Yoga for stress and calming the central nervous system is one of the best benefits it offers. In this sequence, I share several poses to help you to gently activate the parasympathetic nervous system (rest and digest mode).
You can do this sequence no matter your mobility level, simply omit what doesn’t work for you today. This is the beauty of yoga, we can adapt it to fit our needs.
If you want to learn more about the benefits yoga can offer us, see these posts:
This could take as little as 15 minutes “physical” practice plus your yoga nidra. Or as long as 37 minutes plus the yoga nidra. It is flexible. If a pose doesn’t feel right, please omit it. Please move mindfully and remember your breath – it is key to calm.
Start in a comfortable position and focus on your breathe for 1-2 minutes. Coming out of the rush and into your place of calm. Begin with some gentle neck stretches if it feels good.
Alternate nostril breathing is a great way to soothe the central nervous system. Here is the tutorial. Practice for 5 minutes.
Child’s pose is a great calming pose that is also good for gently stretching your body. Here is how to do it. Hold for 3-5 minutes.
From table top (all fours) carefully place each hand forward, one at a time, as pictured for Puppy Pose. Puppy is a gentle inversion (so please avoid if you have uncontrolled, high blood pressure or it just doesn’t feel right) that creates a good stretch and induces a sense of calm. Hold for 30 seconds if you are new to it. If it feels too strong feel free to try on your forearms. Hold for up to a few minutes.
Legs on a chair pose. You can use the side of your couch, a chair (as pictured), or you can use the wall for this one. Hold for 5-20 minutes, as comfortable. As above, if it doesn’t feel right, please avoid.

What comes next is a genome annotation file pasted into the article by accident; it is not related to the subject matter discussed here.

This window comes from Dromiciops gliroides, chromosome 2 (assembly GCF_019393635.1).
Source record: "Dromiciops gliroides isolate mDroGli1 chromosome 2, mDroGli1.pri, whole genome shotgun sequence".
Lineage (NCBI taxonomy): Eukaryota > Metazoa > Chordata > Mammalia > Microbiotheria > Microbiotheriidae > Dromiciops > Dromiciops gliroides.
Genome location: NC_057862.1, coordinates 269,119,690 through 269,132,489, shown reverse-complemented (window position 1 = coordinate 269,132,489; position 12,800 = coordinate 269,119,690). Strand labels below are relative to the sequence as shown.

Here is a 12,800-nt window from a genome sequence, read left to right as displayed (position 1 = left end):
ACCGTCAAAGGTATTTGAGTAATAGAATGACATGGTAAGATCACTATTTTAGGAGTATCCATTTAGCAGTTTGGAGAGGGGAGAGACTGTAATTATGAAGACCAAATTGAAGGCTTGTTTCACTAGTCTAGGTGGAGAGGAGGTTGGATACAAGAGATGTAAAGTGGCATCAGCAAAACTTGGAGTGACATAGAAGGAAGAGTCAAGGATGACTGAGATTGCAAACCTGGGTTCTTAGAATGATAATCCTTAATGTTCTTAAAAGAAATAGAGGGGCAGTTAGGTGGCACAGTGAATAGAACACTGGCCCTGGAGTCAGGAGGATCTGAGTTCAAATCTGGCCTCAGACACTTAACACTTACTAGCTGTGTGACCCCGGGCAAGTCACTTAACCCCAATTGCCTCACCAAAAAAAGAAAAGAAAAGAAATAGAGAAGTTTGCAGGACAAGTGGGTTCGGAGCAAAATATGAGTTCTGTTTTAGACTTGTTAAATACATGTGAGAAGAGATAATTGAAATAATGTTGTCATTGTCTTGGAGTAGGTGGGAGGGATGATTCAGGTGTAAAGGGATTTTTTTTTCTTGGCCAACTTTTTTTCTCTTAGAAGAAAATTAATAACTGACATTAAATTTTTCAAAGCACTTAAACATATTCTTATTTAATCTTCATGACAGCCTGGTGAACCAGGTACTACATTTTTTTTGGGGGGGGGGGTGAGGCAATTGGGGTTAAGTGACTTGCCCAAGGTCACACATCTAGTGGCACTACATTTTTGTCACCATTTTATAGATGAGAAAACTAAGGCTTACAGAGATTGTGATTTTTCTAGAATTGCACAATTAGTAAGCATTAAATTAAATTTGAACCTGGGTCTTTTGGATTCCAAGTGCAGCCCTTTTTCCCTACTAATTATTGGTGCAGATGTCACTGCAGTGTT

How do you feel? Take a moment to check in with yourself.
If you would like even more yoga designed especially for fibro bodies, please do come and check out the Yoga for the Chronic Life virtual studio. We even offer a seven day free trial for you to give it a try.
This is the practical, what do I do next. It’s a lot, so take it one step at a time and bookmark this post so you can come back as you are ready. Catch the free download of these suggestions for reference to help you as you work through them.
I could really stop this post here – if you worked through one of these books, you would be in good stead. Next I will point out the key things that have helped me. Those things I’d start ASAP if I somehow was rebooted back to my diagnosis.
Low Dose Naltrexone
Low dose naltrexone (LDN) has changed my life. I shared about my experiment here and here. Nearly four years later I am astounded at the change in my quality of life.
It helps with sleep, pain, fatigue, stamina, gut health and so much more. Prior to LDN I slept in one hour blocks and rarely achieved deep sleep. Now I can get up to 15% (the range we need is 12-23%) in conjunction with my sleep hygiene and the supplement I recommend below. It makes a difference as all the good things happen during sleep in our brains.
The key supplement I take is Recovery Factors, which is an amino acid supplement. Doctor Teitelbaum offered a study at the end of 2019/early 2020 and I was lucky enough to take part. I got two bottles to trial and it helped me so much I continue to buy it and pay the shipping to New Zealand! Here’s my post about it.
I am not a nutritionist and have no training whatsoever. But I have done A LOT of research.
The only diet I believe in is one full of vegetables, fruits and whole grains. And avoiding your own intolerances (do get on this). Nutrition is highly personalised but one thing is true, we need high quality nutrients and less anti nutrients.